• English is a powerhouse department, and the homework load in English is the heaviest, but the other departments are strong. If you’re good at math and science, it’s there for you and you can excel. (Ed. The makeup of this particular group did not include students who favor math, science, and computer science, though many students do.)

  • What are your thoughts about drug and alcohol abuse?
  • It’s around, but it’s no more so than at other high schools. You can definitely avoid it and it’s okay to say no. It’s not a problem. People are safe.

  • What could be done to reduce that?
  • Trust your child to make good decisions and make yourselves available as parents.

  • Is there alcohol awareness?
  • We have programs such as the trauma nurses who spoke at assembly and showed photos of alcohol-related accidents. Kate interjects: “Freedom from Chemical Dependency is an organization the school has hired to work with students and parents. It was launched this year for 8th and 9th grade families and will come back next year to work with more grade levels.”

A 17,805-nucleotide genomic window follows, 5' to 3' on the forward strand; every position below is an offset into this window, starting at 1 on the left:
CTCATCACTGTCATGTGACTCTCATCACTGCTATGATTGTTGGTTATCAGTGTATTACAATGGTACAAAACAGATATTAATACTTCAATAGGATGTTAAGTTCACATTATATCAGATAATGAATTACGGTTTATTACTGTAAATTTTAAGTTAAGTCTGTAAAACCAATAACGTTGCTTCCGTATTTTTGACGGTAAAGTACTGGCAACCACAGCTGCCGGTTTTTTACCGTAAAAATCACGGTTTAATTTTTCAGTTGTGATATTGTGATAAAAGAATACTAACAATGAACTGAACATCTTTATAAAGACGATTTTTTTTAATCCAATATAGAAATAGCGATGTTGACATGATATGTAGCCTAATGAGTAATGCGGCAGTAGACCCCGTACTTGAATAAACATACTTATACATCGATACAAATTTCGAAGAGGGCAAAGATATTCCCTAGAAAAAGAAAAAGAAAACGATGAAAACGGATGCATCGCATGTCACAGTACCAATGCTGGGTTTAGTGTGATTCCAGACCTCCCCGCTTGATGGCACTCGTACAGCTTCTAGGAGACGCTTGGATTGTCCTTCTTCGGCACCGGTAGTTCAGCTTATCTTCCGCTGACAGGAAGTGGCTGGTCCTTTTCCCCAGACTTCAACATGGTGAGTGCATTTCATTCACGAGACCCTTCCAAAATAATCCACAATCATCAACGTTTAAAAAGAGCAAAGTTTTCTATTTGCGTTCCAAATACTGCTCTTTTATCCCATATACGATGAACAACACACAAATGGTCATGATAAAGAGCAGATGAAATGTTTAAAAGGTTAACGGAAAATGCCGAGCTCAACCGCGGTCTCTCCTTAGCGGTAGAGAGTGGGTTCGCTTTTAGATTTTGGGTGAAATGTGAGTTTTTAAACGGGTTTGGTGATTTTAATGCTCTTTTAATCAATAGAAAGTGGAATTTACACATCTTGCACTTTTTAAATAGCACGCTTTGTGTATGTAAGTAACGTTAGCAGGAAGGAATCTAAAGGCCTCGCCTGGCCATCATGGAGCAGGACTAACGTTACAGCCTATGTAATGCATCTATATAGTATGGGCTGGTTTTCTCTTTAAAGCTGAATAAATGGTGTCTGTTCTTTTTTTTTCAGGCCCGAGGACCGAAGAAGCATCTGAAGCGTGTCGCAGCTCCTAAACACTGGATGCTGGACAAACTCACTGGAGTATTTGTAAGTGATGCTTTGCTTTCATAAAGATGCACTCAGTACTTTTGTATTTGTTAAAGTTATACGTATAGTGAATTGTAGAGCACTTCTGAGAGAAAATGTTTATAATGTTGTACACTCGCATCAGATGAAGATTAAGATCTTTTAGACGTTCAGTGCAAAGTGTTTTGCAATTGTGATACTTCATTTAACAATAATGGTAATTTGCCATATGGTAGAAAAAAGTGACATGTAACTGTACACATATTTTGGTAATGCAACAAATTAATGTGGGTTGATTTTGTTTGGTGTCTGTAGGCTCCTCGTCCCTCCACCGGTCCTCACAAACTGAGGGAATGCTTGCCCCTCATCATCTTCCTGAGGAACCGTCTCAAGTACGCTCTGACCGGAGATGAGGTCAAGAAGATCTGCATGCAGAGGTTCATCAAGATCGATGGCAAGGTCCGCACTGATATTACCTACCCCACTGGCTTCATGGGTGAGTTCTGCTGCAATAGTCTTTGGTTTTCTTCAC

• What are the challenges you faced in the Upper School? If you could wave a magic wand, what would you change?
  • Learn to manage your time. The homework load was too heavy freshman year, and that should be changed. You do acclimate to the expectation. Kate Grant points out here that the school introduced a freshman class called Freshman Toolkit where ninth graders learn to acclimate to the Upper School, how to best use free periods, and how to focus attention.

  • Are there other things you would change?
  • More diversity, particularly political diversity. We get into a liberal bubble mentality.

  • . Is there a perception of CGS being supportive of either females or males?
  • The school and teachers are supportive of everybody, and there is no bias you could point to.